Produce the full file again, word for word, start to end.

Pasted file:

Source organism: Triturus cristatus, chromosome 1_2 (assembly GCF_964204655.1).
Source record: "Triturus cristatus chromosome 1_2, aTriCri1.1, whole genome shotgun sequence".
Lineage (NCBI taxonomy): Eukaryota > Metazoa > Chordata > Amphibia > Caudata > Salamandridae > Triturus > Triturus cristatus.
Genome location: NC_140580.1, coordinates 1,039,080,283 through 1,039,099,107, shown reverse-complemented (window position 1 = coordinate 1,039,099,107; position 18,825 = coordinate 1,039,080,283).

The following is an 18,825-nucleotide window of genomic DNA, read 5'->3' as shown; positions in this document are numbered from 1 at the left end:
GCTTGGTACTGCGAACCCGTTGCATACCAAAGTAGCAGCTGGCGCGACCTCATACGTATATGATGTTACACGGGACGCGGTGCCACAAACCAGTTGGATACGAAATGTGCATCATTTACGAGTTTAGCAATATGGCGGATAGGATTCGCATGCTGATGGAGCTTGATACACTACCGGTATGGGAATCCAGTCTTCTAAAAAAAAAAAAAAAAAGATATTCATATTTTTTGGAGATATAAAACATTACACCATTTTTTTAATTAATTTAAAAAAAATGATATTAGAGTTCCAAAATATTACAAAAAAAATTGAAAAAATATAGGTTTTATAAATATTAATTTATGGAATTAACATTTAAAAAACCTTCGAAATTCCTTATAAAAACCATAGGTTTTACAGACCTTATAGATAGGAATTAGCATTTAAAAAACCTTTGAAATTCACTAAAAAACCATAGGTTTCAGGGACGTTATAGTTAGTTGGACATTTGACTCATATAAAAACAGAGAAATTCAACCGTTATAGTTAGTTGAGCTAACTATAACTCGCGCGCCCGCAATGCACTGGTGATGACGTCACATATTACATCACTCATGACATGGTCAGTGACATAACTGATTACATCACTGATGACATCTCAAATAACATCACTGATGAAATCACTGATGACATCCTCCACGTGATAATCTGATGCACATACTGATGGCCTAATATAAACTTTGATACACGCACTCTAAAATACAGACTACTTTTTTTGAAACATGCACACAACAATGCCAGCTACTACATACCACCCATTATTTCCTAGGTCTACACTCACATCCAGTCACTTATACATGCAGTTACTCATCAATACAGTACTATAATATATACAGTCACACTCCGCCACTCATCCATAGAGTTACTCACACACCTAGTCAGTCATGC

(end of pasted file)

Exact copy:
Source organism: Triturus cristatus, chromosome 1_2 (assembly GCF_964204655.1).
Source record: "Triturus cristatus chromosome 1_2, aTriCri1.1, whole genome shotgun sequence".
Lineage (NCBI taxonomy): Eukaryota > Metazoa > Chordata > Amphibia > Caudata > Salamandridae > Triturus > Triturus cristatus.
Genome location: NC_140580.1, coordinates 1,039,080,283 through 1,039,099,107, shown reverse-complemented (window position 1 = coordinate 1,039,099,107; position 18,825 = coordinate 1,039,080,283).

The following is an 18,825-nucleotide window of genomic DNA, read 5'->3' as shown; positions in this document are numbered from 1 at the left end:
GCTTGGTACTGCGAACCCGTTGCATACCAAAGTAGCAGCTGGCGCGACCTCATACGTATATGATGTTACACGGGACGCGGTGCCACAAACCAGTTGGATACGAAATGTGCATCATTTACGAGTTTAGCAATATGGCGGATAGGATTCGCATGCTGATGGAGCTTGATACACTACCGGTATGGGAATCCAGTCTTCTAAAAAAAAAAAAAAAAAGATATTCATATTTTTTGGAGATATAAAACATTACACCATTTTTTTAATTAATTTAAAAAAAATGATATTAGAGTTCCAAAATATTACAAAAAAAATTGAAAAAATATAGGTTTTATAAATATTAATTTATGGAATTAACATTTAAAAAACCTTCGAAATTCCTTATAAAAACCATAGGTTTTACAGACCTTATAGATAGGAATTAGCATTTAAAAAACCTTTGAAATTCACTAAAAAACCATAGGTTTCAGGGACGTTATAGTTAGTTGGACATTTGACTCATATAAAAACAGAGAAATTCAACCGTTATAGTTAGTTGAGCTAACTATAACTCGCGCGCCCGCAATGCACTGGTGATGACGTCACATATTACATCACTCATGACATGGTCAGTGACATAACTGATTACATCACTGATGACATCTCAAATAACATCACTGATGAAATCACTGATGACATCCTCCACGTGATAATCTGATGCACATACTGATGGCCTAATATAAACTTTGATACACGCACTCTAAAATACAGACTACTTTTTTTGAAACATGCACACAACAATGCCAGCTACTACATACCACCCATTATTTCCTAGGTCTACACTCACATCCAGTCACTTATACATGCAGTTACTCATCAATACAGTACTATAATATATACAGTCACACTCCGCCACTCATCCATAGAGTTACTCACACACCTAGTCAGTCATGC